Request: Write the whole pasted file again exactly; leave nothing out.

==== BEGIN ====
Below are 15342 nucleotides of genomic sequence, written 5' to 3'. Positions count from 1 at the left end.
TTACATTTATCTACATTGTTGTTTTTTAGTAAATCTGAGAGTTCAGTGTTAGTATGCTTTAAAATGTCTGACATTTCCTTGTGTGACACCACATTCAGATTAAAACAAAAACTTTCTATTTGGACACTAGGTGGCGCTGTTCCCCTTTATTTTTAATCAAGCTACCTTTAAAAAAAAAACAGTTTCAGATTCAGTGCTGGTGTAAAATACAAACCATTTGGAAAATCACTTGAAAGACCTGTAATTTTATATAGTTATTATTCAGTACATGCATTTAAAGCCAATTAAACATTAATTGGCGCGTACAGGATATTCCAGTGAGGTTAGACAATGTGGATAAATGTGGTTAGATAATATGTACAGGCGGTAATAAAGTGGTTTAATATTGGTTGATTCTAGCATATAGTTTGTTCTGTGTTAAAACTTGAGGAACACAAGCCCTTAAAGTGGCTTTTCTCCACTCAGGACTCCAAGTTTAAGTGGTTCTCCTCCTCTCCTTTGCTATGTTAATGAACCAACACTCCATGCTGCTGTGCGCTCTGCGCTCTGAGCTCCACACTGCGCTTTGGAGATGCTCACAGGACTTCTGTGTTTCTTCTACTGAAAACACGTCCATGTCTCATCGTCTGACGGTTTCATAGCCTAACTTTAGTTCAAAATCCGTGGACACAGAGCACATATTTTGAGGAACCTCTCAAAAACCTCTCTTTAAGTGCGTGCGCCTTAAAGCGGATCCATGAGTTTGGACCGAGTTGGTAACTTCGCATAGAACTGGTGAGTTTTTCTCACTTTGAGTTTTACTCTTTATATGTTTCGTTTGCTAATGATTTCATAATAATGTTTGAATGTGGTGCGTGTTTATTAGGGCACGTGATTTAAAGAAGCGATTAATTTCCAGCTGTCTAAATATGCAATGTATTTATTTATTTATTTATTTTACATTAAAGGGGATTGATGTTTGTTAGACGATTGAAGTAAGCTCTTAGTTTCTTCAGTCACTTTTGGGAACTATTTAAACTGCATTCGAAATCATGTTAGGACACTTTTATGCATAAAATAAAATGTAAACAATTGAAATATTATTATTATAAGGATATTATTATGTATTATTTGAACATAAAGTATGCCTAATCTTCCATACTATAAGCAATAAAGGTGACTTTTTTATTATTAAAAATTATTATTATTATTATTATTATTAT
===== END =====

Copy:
Below are 15342 nucleotides of genomic sequence, written 5' to 3'. Positions count from 1 at the left end.
TTACATTTATCTACATTGTTGTTTTTTAGTAAATCTGAGAGTTCAGTGTTAGTATGCTTTAAAATGTCTGACATTTCCTTGTGTGACACCACATTCAGATTAAAACAAAAACTTTCTATTTGGACACTAGGTGGCGCTGTTCCCCTTTATTTTTAATCAAGCTACCTTTAAAAAAAAAACAGTTTCAGATTCAGTGCTGGTGTAAAATACAAACCATTTGGAAAATCACTTGAAAGACCTGTAATTTTATATAGTTATTATTCAGTACATGCATTTAAAGCCAATTAAACATTAATTGGCGCGTACAGGATATTCCAGTGAGGTTAGACAATGTGGATAAATGTGGTTAGATAATATGTACAGGCGGTAATAAAGTGGTTTAATATTGGTTGATTCTAGCATATAGTTTGTTCTGTGTTAAAACTTGAGGAACACAAGCCCTTAAAGTGGCTTTTCTCCACTCAGGACTCCAAGTTTAAGTGGTTCTCCTCCTCTCCTTTGCTATGTTAATGAACCAACACTCCATGCTGCTGTGCGCTCTGCGCTCTGAGCTCCACACTGCGCTTTGGAGATGCTCACAGGACTTCTGTGTTTCTTCTACTGAAAACACGTCCATGTCTCATCGTCTGACGGTTTCATAGCCTAACTTTAGTTCAAAATCCGTGGACACAGAGCACATATTTTGAGGAACCTCTCAAAAACCTCTCTTTAAGTGCGTGCGCCTTAAAGCGGATCCATGAGTTTGGACCGAGTTGGTAACTTCGCATAGAACTGGTGAGTTTTTCTCACTTTGAGTTTTACTCTTTATATGTTTCGTTTGCTAATGATTTCATAATAATGTTTGAATGTGGTGCGTGTTTATTAGGGCACGTGATTTAAAGAAGCGATTAATTTCCAGCTGTCTAAATATGCAATGTATTTATTTATTTATTTATTTTACATTAAAGGGGATTGATGTTTGTTAGACGATTGAAGTAAGCTCTTAGTTTCTTCAGTCACTTTTGGGAACTATTTAAACTGCATTCGAAATCATGTTAGGACACTTTTATGCATAAAATAAAATGTAAACAATTGAAATATTATTATTATAAGGATATTATTATGTATTATTTGAACATAAAGTATGCCTAATCTTCCATACTATAAGCAATAAAGGTGACTTTTTTATTATTAAAAATTATTATTATTATTATTATTATTAT